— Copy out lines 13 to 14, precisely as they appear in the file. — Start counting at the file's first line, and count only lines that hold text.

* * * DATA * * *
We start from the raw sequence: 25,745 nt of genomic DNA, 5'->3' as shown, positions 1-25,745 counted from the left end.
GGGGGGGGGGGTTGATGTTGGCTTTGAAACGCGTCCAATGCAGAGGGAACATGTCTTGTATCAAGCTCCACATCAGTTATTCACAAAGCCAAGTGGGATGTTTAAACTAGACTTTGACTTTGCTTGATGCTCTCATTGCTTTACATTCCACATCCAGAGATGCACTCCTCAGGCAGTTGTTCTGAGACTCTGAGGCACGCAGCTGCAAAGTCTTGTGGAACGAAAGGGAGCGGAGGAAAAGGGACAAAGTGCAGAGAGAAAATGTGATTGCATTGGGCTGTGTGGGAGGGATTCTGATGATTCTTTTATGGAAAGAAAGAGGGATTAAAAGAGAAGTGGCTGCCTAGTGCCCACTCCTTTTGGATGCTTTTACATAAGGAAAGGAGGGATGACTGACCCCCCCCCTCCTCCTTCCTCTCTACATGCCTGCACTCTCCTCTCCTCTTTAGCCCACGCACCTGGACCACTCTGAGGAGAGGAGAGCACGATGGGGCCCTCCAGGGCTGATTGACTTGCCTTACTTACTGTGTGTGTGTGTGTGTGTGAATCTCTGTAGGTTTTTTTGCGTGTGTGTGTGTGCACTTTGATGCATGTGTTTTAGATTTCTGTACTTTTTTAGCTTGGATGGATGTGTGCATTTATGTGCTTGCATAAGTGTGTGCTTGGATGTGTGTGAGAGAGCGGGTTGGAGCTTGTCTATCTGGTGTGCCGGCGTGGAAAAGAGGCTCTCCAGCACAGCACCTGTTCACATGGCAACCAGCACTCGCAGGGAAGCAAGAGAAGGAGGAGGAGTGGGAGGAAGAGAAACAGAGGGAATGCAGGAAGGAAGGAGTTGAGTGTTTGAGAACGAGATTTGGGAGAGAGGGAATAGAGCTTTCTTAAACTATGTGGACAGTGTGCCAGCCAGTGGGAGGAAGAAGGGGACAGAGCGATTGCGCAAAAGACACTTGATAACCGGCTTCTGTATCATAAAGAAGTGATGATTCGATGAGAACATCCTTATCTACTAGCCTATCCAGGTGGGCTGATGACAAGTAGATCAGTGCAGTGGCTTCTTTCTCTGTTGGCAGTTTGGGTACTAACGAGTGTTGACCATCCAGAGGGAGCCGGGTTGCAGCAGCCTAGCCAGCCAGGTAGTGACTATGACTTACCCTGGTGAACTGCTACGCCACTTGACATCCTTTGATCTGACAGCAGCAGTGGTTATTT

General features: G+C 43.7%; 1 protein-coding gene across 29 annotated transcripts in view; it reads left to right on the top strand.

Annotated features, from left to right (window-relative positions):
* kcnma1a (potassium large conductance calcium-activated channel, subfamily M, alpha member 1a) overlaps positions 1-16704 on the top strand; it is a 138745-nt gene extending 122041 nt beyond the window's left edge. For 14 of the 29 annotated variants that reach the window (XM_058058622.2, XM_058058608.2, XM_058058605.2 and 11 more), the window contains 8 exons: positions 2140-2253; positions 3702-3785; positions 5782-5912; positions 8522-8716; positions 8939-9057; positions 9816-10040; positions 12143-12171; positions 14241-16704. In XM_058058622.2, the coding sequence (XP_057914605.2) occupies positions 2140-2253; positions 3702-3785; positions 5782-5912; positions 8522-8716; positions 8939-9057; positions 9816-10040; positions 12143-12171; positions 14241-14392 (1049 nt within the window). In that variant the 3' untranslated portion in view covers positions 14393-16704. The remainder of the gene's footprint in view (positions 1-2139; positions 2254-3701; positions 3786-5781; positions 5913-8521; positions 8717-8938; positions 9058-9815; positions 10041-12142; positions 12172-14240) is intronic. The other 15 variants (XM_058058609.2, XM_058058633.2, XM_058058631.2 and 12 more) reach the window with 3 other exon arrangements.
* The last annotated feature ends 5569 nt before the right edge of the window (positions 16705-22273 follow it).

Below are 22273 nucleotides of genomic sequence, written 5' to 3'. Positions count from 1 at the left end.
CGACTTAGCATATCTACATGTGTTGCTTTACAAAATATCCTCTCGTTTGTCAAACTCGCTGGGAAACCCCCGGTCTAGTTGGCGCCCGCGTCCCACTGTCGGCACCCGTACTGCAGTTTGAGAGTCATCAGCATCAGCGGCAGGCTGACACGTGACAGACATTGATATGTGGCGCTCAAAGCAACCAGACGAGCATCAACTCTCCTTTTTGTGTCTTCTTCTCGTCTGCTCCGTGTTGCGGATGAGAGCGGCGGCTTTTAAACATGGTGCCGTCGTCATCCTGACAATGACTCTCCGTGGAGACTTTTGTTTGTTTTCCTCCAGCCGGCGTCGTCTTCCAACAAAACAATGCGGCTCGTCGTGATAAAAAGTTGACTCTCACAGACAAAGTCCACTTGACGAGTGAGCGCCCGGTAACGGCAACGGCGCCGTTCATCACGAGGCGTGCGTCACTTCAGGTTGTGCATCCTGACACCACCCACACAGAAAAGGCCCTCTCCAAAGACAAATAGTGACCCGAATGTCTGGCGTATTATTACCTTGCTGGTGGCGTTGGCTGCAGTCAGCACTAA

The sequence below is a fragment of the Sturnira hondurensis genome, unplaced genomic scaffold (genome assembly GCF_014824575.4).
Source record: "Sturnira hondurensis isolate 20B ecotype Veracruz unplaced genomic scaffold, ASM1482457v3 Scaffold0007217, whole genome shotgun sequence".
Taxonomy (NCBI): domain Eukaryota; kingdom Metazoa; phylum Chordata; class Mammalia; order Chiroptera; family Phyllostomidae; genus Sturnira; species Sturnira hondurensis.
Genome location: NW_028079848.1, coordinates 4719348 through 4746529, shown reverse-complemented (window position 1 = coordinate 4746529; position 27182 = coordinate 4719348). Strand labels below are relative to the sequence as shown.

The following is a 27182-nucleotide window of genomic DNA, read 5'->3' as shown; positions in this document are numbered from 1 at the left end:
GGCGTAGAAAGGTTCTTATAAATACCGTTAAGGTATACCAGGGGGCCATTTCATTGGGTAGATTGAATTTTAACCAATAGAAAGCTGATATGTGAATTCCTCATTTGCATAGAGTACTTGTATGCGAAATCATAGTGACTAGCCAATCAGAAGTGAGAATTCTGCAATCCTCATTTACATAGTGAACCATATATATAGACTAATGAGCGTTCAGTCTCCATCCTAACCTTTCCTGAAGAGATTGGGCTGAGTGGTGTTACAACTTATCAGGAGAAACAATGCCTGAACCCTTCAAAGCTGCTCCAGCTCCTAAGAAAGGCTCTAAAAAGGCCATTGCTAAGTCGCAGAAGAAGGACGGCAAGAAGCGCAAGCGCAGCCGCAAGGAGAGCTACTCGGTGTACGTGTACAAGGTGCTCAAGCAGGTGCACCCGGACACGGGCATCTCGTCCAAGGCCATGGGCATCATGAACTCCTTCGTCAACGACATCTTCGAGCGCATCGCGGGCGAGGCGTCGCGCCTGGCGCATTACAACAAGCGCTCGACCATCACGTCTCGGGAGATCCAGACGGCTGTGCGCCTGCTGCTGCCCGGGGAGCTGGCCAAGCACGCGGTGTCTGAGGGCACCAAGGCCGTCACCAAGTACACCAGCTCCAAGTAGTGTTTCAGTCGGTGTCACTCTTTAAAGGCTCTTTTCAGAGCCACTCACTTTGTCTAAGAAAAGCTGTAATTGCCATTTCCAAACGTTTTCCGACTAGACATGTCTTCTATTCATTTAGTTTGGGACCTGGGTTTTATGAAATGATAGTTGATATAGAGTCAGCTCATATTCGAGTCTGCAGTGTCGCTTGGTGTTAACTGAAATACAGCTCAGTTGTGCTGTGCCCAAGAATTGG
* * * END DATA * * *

The following is a 27182-nucleotide window of genomic DNA, read 5'->3' as shown; positions in this document are numbered from 1 at the left end:
GGCGTAGAAAGGTTCTTATAAATACCGTTAAGGTATACCAGGGGGCCATTTCATTGGGTAGATTGAATTTTAACCAATAGAAAGCTGATATGTGAATTCCTCATTTGCATAGAGTACTTGTATGCGAAATCATAGTGACTAGCCAATCAGAAGTGAGAATTCTGCAATCCTCATTTACATAGTGAACCATATATATAGACTAATGAGCGTTCAGTCTCCATCCTAACCTTTCCTGAAGAGATTGGGCTGAGTGGTGTTACAACTTATCAGGAGAAACAATGCCTGAACCCTTCAAAGCTGCTCCAGCTCCTAAGAAAGGCTCTAAAAAGGCCATTGCTAAGTCGCAGAAGAAGGACGGCAAGAAGCGCAAGCGCAGCCGCAAGGAGAGCTACTCGGTGTACGTGTACAAGGTGCTCAAGCAGGTGCACCCGGACACGGGCATCTCGTCCAAGGCCATGGGCATCATGAACTCCTTCGTCAACGACATCTTCGAGCGCATCGCGGGCGAGGCGTCGCGCCTGGCGCATTACAACAAGCGCTCGACCATCACGTCTCGGGAGATCCAGACGGCTGTGCGCCTGCTGCTGCCCGGGGAGCTGGCCAAGCACGCGGTGTCTGAGGGCACCAAGGCCGTCACCAAGTACACCAGCTCCAAGTAGTGTTTCAGTCGGTGTCACTCTTTAAAGGCTCTTTTCAGAGCCACTCACTTTGTCTAAGAAAAGCTGTAATTGCCATTTCCAAACGTTTTCCGACTAGACATGTCTTCTATTCATTTAGTTTGGGACCTGGGTTTTATGAAATGATAGTTGATATAGAGTCAGCTCATATTCGAGTCTGCAGTGTCGCTTGGTGTTAACTGAAATACAGCTCAGTTGTGCTGTGCCCAAGAATTGG